The National Day of Prayer, taking place for 2010 on May 6, was established by the United States Congress in 1952. It was assigned its permanent position of the first Thursday in May in 1988.
On April 15, 2010, U.S. District Judge Barbara Crabb handed down a controversial ruling that establishing a National Day of Prayer is unconstitutional. She said it “goes beyond mere ‘acknowledgment’ of religion because its sole purpose is to encourage all citizens to engage in prayer, an inherently religious exercise that serves no secular function in this context.”
Crabb’s own statement invalidates her point of unconstitutionality:
The National Day of Prayer encourages people, it doesn’t mandate prayer. It isn’t illegal not to pray. It is a voluntary activity. Nobody will go to jail for not participating.
Although this day is seen by the media and non-religious public as a forceful “Christian thing,” the Official site of the National Day of Prayer Task Force sites a verse from the Old Testament which can apply to both Christians and Jewish people: "The Lord is good, a refuge in times of trouble. He cares for those who trust in Him" (Nahum 1:7).
Additionally, there is nothing nationwide demanding that any certain God be prayed to. Anyone, anywhere can use this day to lift extra prayers to their God.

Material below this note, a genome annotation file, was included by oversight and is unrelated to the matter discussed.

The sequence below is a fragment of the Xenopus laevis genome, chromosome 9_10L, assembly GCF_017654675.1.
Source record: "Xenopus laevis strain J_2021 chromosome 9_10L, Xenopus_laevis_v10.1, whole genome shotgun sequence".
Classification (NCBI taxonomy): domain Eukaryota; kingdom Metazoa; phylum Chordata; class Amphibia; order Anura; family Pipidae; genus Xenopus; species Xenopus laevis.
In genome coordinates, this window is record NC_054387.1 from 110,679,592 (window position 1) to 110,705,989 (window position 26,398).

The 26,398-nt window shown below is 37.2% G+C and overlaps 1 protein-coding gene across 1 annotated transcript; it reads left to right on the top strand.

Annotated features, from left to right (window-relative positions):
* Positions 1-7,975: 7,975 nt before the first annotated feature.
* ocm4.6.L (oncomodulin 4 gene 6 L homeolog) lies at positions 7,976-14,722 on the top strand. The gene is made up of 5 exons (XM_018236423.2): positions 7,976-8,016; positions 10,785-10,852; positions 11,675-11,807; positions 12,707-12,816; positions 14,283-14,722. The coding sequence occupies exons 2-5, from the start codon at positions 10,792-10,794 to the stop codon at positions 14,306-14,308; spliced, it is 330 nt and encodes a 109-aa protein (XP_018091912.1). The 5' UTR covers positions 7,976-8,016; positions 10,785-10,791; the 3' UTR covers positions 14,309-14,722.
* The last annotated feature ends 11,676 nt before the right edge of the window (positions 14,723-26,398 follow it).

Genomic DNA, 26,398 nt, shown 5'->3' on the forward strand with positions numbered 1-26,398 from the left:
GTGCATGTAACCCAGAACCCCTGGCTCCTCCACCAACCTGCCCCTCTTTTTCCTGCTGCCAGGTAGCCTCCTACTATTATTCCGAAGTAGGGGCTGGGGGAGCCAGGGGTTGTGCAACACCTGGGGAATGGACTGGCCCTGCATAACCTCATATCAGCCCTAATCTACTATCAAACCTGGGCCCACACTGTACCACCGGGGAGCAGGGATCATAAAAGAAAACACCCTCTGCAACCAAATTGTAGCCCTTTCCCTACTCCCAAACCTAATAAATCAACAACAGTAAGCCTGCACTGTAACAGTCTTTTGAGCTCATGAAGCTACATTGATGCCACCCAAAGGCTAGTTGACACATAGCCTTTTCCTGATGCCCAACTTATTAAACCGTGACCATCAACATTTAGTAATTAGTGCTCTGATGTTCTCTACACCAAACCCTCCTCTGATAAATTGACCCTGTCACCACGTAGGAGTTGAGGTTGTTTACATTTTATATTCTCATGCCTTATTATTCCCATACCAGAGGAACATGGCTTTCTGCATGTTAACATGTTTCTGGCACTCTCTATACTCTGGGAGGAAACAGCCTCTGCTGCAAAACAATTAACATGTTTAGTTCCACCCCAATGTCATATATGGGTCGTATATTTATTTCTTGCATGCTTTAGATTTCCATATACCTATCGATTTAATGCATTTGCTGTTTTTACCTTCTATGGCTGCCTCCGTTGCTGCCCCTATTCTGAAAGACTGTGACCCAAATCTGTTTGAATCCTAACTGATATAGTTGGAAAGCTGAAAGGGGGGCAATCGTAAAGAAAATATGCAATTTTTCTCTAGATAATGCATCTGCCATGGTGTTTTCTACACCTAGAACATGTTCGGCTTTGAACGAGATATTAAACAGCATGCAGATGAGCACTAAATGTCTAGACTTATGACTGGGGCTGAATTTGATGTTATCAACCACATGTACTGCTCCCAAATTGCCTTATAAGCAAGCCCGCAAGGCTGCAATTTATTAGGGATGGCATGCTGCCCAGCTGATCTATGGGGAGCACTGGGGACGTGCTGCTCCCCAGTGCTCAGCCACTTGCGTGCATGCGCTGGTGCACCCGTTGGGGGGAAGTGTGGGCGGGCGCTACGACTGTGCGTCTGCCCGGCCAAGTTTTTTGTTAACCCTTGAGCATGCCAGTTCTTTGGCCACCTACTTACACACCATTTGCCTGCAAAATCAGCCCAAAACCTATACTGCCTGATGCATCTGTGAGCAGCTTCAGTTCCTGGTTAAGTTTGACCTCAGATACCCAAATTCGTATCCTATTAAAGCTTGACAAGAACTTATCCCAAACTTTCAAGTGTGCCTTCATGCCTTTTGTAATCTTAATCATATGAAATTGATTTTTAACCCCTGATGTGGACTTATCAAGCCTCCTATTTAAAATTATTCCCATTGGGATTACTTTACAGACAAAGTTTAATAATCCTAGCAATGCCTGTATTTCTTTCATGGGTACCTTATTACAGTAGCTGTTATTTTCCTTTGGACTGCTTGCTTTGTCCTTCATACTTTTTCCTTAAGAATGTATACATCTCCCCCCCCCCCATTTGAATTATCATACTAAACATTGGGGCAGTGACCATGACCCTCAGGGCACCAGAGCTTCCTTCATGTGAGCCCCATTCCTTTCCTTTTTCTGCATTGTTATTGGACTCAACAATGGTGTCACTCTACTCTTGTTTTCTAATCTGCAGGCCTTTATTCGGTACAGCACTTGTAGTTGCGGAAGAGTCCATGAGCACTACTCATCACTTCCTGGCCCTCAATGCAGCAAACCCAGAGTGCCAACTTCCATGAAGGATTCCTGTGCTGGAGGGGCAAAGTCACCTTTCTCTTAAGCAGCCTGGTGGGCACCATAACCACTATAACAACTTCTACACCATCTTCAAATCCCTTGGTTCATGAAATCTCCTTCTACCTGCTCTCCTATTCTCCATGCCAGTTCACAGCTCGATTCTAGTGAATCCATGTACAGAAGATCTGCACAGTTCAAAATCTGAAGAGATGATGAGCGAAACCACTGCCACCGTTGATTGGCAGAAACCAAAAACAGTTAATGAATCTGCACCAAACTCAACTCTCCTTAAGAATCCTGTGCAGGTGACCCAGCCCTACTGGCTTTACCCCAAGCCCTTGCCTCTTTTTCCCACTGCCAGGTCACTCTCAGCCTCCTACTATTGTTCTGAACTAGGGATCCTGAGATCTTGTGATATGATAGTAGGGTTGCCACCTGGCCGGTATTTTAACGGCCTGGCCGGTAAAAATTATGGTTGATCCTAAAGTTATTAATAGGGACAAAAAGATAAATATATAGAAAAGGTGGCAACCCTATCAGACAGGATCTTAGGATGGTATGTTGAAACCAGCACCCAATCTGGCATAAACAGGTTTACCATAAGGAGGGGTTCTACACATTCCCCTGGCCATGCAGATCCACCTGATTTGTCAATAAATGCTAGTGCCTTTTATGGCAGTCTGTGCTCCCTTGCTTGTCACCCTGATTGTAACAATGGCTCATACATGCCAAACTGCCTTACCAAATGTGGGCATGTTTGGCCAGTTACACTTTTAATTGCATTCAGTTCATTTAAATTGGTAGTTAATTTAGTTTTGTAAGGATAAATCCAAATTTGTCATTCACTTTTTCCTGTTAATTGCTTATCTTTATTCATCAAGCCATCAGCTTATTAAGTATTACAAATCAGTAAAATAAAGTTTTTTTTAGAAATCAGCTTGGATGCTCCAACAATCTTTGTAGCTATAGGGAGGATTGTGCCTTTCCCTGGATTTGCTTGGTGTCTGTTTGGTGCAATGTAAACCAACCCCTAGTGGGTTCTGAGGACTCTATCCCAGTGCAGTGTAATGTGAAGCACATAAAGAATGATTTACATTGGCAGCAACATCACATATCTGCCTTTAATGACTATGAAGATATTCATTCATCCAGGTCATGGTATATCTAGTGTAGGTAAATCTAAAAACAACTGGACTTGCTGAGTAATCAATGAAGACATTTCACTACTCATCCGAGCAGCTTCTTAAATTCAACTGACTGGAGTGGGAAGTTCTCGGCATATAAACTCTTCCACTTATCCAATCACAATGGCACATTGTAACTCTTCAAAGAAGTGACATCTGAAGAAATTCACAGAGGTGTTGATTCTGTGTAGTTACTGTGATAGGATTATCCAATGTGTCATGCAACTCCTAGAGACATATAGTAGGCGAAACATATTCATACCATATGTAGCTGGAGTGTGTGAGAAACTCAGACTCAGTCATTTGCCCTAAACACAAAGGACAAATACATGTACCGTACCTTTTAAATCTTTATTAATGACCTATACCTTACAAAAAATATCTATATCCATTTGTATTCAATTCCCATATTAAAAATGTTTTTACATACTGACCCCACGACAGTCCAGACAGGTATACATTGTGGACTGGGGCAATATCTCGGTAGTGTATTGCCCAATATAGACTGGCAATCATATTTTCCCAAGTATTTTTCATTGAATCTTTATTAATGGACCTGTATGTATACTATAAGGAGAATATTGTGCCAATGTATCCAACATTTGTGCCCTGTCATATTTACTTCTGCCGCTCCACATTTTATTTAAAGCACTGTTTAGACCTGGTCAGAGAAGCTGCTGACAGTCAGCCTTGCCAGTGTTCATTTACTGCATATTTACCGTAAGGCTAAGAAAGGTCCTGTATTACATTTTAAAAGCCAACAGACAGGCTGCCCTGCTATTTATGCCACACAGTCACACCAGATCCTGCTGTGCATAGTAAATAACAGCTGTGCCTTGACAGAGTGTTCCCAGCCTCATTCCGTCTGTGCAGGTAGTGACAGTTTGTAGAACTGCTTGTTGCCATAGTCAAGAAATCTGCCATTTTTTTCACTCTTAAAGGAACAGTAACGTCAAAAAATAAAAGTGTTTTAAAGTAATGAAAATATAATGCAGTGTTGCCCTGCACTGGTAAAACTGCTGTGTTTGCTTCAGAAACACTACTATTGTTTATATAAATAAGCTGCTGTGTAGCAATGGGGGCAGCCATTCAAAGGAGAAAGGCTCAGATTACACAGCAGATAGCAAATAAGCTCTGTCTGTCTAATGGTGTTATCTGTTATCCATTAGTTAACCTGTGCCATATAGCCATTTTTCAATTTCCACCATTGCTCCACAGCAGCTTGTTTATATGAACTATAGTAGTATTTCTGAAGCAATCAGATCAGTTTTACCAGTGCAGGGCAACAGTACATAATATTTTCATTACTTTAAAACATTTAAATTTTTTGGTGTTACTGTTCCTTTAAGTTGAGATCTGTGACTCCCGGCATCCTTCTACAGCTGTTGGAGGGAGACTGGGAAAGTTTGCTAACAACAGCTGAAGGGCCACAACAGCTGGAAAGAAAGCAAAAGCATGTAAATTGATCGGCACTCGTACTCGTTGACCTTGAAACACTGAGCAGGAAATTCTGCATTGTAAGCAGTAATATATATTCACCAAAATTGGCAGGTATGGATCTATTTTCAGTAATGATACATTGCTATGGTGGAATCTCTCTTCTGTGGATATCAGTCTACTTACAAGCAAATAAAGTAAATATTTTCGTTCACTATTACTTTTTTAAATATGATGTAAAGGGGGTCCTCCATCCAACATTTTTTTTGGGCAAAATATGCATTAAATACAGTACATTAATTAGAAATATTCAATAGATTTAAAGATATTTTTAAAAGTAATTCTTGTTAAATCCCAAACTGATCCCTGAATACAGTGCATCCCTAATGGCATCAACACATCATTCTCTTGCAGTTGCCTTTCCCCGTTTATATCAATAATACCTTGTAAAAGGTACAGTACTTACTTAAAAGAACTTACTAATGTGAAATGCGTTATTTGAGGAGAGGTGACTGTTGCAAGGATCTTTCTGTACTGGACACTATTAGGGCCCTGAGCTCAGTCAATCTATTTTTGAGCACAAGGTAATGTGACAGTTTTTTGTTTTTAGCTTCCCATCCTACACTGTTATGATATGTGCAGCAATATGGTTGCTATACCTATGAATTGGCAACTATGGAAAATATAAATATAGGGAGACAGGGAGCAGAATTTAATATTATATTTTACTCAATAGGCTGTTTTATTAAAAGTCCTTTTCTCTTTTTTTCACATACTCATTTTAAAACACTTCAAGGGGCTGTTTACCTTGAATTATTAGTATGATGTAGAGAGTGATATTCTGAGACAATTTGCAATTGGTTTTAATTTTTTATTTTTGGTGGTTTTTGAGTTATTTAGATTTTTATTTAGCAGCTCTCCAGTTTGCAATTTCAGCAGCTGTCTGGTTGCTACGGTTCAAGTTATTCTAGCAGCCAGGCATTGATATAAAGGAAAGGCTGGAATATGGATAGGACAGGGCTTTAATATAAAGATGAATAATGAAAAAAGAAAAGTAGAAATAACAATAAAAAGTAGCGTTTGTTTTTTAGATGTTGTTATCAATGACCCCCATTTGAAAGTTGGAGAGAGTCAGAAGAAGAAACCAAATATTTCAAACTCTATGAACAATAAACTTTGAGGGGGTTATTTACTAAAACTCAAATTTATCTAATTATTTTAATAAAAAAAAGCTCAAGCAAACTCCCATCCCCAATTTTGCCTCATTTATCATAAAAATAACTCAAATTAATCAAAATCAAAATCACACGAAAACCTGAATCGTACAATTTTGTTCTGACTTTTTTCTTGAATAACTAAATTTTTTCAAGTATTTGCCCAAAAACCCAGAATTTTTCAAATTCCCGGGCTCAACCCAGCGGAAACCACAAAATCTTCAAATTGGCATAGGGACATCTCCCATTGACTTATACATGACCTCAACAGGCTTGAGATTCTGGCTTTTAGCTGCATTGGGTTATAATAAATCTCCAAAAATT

Justice Department, President Obama will challenge Judge Crabb’s ruling:
The Associated Press reports that the U.S. Justice Department will appeal the ruling, with President Obama as the chief defendant.
On April 30, President Obama also issued the annual White House Proclamation for the National Day of Prayer, although he won’t personally host an event.
The fact that the President will not host a National Day of Prayer event is very offensive to people of biblical faith. In an effort "not to offend" atheists and others, he is instead offending the bulk of the country who do believe in God.
Photo credit: Photo of U.S. Currency showing "In God We Trust" is the work of the United States government, not under copyright. It is in public domain.
Want to know what the Constitution really says about freedom of religion in the First Amendment? Check out this book: